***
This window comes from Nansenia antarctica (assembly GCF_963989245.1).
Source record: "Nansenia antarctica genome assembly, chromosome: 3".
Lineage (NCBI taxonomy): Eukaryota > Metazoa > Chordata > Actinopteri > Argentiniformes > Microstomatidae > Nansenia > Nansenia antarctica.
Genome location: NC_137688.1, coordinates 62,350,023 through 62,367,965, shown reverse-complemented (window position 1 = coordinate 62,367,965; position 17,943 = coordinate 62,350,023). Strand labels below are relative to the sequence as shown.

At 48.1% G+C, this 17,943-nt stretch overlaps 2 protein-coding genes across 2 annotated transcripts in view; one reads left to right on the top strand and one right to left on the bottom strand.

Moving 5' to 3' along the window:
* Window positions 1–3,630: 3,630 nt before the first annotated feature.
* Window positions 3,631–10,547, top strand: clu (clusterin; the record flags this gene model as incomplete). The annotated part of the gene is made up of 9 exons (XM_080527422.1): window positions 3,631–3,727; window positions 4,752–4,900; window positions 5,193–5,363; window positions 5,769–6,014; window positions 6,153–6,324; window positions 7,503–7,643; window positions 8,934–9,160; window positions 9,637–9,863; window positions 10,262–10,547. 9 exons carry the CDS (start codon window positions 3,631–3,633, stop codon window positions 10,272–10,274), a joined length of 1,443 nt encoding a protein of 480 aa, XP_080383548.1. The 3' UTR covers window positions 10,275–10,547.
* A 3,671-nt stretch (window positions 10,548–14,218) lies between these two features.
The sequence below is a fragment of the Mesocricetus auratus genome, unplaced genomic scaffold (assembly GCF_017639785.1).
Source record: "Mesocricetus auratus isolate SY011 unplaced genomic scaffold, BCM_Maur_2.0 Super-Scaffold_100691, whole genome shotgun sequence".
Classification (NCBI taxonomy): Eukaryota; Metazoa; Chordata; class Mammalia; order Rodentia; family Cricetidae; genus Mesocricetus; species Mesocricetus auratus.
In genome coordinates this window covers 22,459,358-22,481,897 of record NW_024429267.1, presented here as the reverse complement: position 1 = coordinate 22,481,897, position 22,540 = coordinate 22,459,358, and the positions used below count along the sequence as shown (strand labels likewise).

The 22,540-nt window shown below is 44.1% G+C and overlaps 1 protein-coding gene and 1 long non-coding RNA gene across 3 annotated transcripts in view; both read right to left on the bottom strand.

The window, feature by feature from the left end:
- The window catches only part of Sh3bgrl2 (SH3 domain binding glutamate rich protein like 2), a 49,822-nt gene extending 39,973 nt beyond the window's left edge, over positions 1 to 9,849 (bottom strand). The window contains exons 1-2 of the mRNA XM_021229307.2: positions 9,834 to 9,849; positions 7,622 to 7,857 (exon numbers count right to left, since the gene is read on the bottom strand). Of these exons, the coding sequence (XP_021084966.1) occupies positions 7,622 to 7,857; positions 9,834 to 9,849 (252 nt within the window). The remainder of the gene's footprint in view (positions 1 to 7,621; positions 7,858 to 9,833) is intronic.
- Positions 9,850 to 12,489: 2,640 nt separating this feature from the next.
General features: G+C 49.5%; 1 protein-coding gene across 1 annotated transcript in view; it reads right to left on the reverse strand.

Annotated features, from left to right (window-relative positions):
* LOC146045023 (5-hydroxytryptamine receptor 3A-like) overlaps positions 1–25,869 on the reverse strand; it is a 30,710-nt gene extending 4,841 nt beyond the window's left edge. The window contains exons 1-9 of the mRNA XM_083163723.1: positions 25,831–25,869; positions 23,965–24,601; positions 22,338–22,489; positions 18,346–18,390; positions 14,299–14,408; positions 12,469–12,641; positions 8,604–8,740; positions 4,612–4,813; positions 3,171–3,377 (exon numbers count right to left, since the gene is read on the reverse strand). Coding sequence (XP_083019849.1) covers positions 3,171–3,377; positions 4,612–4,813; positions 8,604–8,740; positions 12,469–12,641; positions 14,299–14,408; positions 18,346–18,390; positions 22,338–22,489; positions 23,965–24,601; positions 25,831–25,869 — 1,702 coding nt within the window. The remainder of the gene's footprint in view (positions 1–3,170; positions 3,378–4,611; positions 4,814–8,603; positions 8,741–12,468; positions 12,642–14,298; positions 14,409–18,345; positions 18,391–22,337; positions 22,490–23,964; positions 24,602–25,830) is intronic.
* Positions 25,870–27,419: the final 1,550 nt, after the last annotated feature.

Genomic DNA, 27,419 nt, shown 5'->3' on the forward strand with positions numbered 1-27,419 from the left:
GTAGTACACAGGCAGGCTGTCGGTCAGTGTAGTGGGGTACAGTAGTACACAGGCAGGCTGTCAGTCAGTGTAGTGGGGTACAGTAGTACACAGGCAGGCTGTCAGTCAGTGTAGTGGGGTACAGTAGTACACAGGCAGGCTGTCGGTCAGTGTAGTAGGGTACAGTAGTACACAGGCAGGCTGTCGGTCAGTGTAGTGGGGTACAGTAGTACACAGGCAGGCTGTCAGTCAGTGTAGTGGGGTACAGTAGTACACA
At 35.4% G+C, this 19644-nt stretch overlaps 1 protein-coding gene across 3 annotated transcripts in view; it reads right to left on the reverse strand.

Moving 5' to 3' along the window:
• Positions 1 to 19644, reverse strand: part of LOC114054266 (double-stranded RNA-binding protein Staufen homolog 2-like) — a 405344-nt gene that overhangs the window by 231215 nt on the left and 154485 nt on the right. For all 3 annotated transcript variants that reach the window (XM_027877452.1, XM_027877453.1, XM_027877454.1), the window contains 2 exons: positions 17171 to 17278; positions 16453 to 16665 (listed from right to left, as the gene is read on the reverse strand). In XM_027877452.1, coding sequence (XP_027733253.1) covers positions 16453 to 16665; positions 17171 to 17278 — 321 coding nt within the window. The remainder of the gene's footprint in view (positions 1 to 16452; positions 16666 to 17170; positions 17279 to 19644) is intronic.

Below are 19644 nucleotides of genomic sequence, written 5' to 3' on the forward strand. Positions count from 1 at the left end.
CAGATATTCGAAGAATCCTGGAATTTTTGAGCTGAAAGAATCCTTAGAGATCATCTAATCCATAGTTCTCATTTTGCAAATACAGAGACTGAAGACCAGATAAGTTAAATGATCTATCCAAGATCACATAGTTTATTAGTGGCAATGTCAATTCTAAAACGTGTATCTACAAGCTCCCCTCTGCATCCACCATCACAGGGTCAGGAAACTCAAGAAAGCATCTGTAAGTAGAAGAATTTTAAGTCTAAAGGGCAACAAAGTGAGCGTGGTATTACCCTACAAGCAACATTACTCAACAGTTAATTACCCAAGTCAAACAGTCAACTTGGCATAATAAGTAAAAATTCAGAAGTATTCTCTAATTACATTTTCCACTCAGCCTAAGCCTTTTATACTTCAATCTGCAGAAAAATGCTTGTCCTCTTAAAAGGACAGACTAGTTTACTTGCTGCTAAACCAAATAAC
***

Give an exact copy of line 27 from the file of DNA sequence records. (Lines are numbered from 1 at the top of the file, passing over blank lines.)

Below are 19644 nucleotides of genomic sequence, written 5' to 3' on the forward strand. Positions count from 1 at the left end.